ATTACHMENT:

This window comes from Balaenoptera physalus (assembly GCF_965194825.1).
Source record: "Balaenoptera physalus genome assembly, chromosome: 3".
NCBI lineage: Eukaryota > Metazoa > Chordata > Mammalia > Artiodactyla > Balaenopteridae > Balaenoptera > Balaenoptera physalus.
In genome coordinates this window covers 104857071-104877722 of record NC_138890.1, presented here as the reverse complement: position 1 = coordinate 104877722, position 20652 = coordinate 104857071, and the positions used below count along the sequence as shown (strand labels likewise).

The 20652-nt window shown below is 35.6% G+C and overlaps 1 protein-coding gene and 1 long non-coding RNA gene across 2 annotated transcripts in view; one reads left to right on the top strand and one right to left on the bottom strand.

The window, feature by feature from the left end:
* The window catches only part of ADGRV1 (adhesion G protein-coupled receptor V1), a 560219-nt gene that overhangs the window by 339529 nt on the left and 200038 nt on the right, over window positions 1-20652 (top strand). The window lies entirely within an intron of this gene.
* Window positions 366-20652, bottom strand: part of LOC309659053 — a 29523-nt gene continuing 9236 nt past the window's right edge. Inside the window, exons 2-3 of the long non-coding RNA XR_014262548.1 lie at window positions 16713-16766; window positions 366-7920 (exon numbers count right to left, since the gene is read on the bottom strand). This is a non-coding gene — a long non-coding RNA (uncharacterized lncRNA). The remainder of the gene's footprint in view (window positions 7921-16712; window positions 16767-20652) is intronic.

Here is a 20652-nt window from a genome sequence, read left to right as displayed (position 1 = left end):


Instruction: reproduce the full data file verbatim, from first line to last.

This window comes from Balaenoptera physalus (assembly GCF_965194825.1).
Source record: "Balaenoptera physalus genome assembly, chromosome: 3".
NCBI lineage: Eukaryota > Metazoa > Chordata > Mammalia > Artiodactyla > Balaenopteridae > Balaenoptera > Balaenoptera physalus.
In genome coordinates this window covers 104857071-104877722 of record NC_138890.1, presented here as the reverse complement: position 1 = coordinate 104877722, position 20652 = coordinate 104857071, and the positions used below count along the sequence as shown (strand labels likewise).

The 20652-nt window shown below is 35.6% G+C and overlaps 1 protein-coding gene and 1 long non-coding RNA gene across 2 annotated transcripts in view; one reads left to right on the top strand and one right to left on the bottom strand.

The window, feature by feature from the left end:
* The window catches only part of ADGRV1 (adhesion G protein-coupled receptor V1), a 560219-nt gene that overhangs the window by 339529 nt on the left and 200038 nt on the right, over window positions 1-20652 (top strand). The window lies entirely within an intron of this gene.
* Window positions 366-20652, bottom strand: part of LOC309659053 — a 29523-nt gene continuing 9236 nt past the window's right edge. Inside the window, exons 2-3 of the long non-coding RNA XR_014262548.1 lie at window positions 16713-16766; window positions 366-7920 (exon numbers count right to left, since the gene is read on the bottom strand). This is a non-coding gene — a long non-coding RNA (uncharacterized lncRNA). The remainder of the gene's footprint in view (window positions 7921-16712; window positions 16767-20652) is intronic.

Here is a 20652-nt window from a genome sequence, read left to right as displayed (position 1 = left end):